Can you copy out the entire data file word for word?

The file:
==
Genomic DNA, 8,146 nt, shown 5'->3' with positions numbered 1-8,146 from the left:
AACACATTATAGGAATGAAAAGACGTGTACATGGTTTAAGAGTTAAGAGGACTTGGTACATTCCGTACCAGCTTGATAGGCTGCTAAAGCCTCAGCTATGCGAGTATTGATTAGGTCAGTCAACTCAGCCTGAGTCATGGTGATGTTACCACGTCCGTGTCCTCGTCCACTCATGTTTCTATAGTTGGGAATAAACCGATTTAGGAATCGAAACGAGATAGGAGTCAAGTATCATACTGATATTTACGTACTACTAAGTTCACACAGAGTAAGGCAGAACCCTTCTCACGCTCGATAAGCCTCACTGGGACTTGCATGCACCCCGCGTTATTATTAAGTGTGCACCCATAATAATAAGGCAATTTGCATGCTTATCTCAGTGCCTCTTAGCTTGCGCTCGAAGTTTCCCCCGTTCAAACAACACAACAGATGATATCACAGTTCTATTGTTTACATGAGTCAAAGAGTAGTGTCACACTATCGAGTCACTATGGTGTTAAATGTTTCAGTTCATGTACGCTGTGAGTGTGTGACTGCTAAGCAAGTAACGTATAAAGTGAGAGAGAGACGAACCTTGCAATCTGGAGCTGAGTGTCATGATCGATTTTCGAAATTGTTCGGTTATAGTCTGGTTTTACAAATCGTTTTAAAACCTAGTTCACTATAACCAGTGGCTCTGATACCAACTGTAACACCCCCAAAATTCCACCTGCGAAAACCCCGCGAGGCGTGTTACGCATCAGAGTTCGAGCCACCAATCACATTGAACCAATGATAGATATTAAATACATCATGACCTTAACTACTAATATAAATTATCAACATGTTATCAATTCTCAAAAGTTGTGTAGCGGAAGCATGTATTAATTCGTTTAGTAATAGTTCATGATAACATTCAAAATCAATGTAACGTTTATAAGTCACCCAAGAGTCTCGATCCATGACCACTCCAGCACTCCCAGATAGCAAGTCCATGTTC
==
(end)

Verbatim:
Genomic DNA, 8,146 nt, shown 5'->3' with positions numbered 1-8,146 from the left:
AACACATTATAGGAATGAAAAGACGTGTACATGGTTTAAGAGTTAAGAGGACTTGGTACATTCCGTACCAGCTTGATAGGCTGCTAAAGCCTCAGCTATGCGAGTATTGATTAGGTCAGTCAACTCAGCCTGAGTCATGGTGATGTTACCACGTCCGTGTCCTCGTCCACTCATGTTTCTATAGTTGGGAATAAACCGATTTAGGAATCGAAACGAGATAGGAGTCAAGTATCATACTGATATTTACGTACTACTAAGTTCACACAGAGTAAGGCAGAACCCTTCTCACGCTCGATAAGCCTCACTGGGACTTGCATGCACCCCGCGTTATTATTAAGTGTGCACCCATAATAATAAGGCAATTTGCATGCTTATCTCAGTGCCTCTTAGCTTGCGCTCGAAGTTTCCCCCGTTCAAACAACACAACAGATGATATCACAGTTCTATTGTTTACATGAGTCAAAGAGTAGTGTCACACTATCGAGTCACTATGGTGTTAAATGTTTCAGTTCATGTACGCTGTGAGTGTGTGACTGCTAAGCAAGTAACGTATAAAGTGAGAGAGAGACGAACCTTGCAATCTGGAGCTGAGTGTCATGATCGATTTTCGAAATTGTTCGGTTATAGTCTGGTTTTACAAATCGTTTTAAAACCTAGTTCACTATAACCAGTGGCTCTGATACCAACTGTAACACCCCCAAAATTCCACCTGCGAAAACCCCGCGAGGCGTGTTACGCATCAGAGTTCGAGCCACCAATCACATTGAACCAATGATAGATATTAAATACATCATGACCTTAACTACTAATATAAATTATCAACATGTTATCAATTCTCAAAAGTTGTGTAGCGGAAGCATGTATTAATTCGTTTAGTAATAGTTCATGATAACATTCAAAATCAATGTAACGTTTATAAGTCACCCAAGAGTCTCGATCCATGACCACTCCAGCACTCCCAGATAGCAAGTCCATGTTC